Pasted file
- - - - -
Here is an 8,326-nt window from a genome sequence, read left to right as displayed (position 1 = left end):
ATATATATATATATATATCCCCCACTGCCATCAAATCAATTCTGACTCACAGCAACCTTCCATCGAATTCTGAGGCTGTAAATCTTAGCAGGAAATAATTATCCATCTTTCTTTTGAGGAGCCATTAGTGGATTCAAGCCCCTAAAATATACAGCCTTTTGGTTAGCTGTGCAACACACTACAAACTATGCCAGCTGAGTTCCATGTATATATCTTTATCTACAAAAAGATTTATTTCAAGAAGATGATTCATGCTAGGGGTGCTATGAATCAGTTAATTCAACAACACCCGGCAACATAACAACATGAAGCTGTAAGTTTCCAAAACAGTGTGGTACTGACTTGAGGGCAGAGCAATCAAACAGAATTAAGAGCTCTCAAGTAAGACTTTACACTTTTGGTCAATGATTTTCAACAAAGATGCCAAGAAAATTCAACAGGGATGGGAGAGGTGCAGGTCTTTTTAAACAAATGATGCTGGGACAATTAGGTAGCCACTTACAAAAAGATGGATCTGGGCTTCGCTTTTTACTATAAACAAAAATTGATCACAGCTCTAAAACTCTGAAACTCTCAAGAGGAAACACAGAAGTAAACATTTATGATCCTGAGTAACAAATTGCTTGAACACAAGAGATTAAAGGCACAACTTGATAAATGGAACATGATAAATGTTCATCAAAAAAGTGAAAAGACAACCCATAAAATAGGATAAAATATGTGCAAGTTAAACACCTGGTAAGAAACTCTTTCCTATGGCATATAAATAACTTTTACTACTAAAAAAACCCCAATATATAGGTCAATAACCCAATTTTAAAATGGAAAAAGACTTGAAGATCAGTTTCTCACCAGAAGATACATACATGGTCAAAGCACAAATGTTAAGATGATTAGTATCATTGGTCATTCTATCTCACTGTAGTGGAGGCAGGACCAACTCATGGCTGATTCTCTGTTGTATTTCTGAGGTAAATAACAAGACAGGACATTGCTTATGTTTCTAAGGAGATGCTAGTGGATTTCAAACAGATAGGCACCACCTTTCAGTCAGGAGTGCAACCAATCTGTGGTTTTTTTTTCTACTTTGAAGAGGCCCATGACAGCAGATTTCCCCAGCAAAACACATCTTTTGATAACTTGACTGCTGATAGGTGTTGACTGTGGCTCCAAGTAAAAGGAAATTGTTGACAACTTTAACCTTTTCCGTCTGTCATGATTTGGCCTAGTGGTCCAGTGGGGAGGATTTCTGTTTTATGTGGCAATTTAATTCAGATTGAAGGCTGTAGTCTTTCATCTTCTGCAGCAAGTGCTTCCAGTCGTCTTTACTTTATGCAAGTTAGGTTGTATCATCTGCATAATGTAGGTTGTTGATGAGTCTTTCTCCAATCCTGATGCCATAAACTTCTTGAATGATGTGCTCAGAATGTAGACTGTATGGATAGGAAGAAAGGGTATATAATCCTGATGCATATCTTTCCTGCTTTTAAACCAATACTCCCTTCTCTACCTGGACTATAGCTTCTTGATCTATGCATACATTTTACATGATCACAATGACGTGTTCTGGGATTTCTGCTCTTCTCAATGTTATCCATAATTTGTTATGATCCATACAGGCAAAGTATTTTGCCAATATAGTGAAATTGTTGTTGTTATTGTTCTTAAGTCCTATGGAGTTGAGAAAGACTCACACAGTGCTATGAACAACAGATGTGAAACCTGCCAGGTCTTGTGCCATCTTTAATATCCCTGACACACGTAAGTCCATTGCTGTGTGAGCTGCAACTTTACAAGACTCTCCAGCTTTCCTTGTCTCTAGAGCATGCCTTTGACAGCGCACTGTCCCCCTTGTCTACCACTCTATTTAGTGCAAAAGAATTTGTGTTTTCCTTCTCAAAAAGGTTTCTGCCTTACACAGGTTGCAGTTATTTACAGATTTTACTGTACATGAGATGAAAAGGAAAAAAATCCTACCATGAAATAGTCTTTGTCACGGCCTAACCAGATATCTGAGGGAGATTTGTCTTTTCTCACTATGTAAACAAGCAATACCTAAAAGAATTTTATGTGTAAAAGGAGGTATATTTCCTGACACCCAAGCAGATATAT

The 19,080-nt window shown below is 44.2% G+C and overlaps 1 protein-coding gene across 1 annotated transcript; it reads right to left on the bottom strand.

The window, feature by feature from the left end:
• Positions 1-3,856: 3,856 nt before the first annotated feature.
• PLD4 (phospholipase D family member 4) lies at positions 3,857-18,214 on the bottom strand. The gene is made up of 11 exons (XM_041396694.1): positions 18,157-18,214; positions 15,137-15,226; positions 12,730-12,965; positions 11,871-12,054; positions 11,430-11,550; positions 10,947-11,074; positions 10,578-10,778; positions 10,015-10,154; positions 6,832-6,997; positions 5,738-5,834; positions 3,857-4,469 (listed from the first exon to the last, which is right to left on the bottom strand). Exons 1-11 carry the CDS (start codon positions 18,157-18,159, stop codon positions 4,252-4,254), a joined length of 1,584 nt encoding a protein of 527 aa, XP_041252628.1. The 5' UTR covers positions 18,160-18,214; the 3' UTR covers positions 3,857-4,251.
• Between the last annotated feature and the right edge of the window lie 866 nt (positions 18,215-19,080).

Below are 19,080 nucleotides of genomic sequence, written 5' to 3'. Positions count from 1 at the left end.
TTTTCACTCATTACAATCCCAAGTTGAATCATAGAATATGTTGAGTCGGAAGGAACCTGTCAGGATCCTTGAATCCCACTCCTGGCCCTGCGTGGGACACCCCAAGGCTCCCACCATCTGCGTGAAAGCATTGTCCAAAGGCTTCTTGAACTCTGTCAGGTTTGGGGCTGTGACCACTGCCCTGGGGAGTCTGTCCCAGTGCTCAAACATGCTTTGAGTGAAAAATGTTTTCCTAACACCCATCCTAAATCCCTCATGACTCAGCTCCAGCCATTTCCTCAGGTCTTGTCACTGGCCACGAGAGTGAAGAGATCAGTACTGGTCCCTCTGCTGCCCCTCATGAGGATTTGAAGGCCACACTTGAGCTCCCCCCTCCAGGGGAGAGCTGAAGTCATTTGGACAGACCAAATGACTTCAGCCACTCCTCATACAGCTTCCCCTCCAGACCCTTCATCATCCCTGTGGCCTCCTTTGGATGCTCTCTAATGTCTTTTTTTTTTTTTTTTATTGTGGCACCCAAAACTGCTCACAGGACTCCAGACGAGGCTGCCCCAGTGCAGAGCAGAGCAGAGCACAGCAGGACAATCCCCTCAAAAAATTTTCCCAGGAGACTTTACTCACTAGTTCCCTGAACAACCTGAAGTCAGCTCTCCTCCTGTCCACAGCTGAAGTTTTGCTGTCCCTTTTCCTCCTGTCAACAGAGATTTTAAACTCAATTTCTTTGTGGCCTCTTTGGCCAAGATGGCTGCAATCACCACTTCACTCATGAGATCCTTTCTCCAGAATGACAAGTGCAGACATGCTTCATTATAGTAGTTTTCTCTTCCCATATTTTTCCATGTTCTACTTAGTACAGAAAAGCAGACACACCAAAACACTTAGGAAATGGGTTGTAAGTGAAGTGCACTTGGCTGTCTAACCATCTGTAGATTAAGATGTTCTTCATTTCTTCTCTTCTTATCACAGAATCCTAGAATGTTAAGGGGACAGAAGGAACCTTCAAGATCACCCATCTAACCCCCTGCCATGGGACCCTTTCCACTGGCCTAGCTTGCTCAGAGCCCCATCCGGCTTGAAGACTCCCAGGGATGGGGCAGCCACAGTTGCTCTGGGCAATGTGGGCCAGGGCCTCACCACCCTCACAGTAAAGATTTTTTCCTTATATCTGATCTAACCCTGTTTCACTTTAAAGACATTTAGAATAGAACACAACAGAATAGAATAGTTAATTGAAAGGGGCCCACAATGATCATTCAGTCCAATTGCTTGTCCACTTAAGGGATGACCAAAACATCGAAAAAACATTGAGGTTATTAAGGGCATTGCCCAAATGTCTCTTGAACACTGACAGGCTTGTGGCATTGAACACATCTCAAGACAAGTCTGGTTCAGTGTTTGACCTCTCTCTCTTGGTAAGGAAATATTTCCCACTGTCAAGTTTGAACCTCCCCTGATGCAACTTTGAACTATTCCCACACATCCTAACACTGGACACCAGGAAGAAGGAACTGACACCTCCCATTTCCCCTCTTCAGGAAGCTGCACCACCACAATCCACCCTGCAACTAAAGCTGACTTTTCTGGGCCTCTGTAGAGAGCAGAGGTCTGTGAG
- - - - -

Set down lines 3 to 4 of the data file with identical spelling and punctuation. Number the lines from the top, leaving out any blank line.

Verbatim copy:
The 19,080-nt window shown below is 44.2% G+C and overlaps 1 protein-coding gene across 1 annotated transcript; it reads right to left on the bottom strand.

The window, feature by feature from the left end: